Besides a shovel, the most useful tool for a school garden

13 Sep

This is a gift. I’m writing this post for any teacher or parent in Durham or North Carolina who’s worked hard to establish an edible school garden. It’s tough work, so HOORAY for getting this far. Awesome job, you!

But if you’re anything like me, you may be realizing that the harder work has just begun. Because now you have to figure out how to get a bunch of already-overworked teachers, who may not know or care the least little bit about gardening, interested in taking classrooms outside to do … what exactly?

Our garden's first muscadine grapes

So here’s what I want to give you: a sequenced set of fall/winter 1st-5th grade lessons to use in a school garden, all of which correlate with North Carolina Standard Course of Study. Very easy, very relevant.

15 Lessons for 1, 2 and 3 graders (LCnG_Lower_EL)

15 Lessons for 4 and 5 graders (LCnG_Upper_EL)

I say “easy” because Durham teachers wrote these lessons with other non-gardening teachers in mind.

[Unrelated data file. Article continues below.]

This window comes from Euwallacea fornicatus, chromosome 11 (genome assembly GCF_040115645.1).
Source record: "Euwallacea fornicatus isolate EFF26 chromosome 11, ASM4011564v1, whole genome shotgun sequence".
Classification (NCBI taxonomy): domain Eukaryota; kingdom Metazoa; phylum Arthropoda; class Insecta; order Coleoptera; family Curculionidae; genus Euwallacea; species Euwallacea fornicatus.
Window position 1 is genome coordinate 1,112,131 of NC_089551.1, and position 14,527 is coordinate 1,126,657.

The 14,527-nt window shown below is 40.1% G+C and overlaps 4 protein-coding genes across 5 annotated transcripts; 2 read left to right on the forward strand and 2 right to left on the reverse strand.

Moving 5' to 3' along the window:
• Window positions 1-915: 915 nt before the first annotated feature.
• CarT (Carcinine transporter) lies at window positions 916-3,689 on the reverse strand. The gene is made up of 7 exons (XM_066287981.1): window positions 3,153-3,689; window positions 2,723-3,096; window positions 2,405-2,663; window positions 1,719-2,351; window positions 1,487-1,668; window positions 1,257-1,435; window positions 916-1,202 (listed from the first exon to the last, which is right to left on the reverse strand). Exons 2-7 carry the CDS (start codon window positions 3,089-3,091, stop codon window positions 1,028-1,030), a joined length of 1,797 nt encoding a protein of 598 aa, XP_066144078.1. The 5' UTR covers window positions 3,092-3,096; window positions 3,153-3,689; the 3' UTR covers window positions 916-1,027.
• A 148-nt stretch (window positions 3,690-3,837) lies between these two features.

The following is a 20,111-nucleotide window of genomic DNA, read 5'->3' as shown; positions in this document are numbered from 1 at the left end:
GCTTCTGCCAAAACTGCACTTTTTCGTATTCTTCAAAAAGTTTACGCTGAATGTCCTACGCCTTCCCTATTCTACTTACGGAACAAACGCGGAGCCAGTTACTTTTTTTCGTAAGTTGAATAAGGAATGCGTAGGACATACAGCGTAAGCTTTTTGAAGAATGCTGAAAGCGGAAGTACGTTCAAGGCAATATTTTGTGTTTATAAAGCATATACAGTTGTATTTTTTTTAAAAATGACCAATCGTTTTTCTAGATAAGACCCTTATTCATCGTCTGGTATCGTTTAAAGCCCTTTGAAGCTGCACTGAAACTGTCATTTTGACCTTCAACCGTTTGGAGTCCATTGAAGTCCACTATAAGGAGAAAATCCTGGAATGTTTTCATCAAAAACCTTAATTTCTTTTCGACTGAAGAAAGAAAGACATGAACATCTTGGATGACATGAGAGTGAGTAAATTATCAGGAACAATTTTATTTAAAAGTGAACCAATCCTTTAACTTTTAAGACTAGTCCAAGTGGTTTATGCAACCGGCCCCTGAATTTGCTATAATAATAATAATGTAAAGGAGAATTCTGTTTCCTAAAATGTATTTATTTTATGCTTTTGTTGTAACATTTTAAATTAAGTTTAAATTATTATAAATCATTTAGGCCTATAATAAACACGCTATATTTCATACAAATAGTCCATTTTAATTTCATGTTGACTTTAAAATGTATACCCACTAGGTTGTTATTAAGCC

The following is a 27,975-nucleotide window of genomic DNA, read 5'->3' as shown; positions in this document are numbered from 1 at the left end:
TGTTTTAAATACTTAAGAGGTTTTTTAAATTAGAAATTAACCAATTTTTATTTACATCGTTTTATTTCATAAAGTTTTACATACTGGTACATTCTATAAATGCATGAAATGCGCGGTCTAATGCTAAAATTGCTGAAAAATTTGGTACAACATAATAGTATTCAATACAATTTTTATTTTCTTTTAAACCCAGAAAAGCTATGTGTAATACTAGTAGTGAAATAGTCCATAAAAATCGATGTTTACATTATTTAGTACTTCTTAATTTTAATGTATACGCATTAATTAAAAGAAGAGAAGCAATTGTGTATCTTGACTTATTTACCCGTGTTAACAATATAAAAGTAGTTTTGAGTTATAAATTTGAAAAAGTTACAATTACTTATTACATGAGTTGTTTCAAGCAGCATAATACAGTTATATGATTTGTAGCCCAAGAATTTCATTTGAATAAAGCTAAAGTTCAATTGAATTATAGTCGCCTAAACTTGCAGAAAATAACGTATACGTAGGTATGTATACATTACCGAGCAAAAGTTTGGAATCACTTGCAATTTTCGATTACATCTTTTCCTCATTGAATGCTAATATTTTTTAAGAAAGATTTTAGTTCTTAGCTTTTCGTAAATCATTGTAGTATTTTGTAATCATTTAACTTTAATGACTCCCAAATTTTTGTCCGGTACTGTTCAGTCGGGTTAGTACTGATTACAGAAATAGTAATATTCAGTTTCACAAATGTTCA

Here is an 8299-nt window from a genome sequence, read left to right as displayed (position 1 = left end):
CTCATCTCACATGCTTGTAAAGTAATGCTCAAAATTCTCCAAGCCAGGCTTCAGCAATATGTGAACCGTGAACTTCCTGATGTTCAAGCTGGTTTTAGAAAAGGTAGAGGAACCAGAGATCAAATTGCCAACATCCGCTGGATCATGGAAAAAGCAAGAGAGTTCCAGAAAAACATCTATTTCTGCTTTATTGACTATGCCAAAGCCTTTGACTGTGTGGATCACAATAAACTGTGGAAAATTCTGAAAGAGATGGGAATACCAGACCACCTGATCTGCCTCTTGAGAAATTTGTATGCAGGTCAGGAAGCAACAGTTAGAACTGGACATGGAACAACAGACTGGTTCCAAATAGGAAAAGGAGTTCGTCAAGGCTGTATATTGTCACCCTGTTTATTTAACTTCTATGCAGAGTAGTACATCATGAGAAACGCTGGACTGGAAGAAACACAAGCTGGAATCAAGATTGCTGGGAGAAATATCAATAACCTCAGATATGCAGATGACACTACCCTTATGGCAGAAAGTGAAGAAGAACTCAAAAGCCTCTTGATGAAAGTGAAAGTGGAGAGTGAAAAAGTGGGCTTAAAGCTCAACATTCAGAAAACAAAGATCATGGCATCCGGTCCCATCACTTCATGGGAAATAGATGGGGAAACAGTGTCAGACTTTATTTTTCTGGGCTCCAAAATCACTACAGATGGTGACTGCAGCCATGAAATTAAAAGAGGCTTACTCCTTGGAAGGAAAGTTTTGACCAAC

But I want to put the emphasis on “relevant.” You might believe that it’s important for kids to spend time outdoors and that it’s unquestionably worthy to provide fresh, garden-grown vegetables to children. And I would agree with you. But some might argue that there are more pressing, academic-type things to accomplish during the school day, and to those people I would say, “OK then, here! These lessons just might be the perfect tool for you!”

At our school, we installed an educational, edible garden. But teachers didn’t see how it related to curriculum. To some, it seemed like just one more thing they had to do. A few of them told me that, quite honestly, it simply “wasn’t their thing.”

Result: The garden was sort of a fun “extra” that didn’t connect with classroom curriculum. That’s why I asked four teachers from our school to write the lessons. So now, classroom teachers have a set of structured lessons, and each class has a scheduled weekly garden/science time slot during which they can use these lessons if they wish.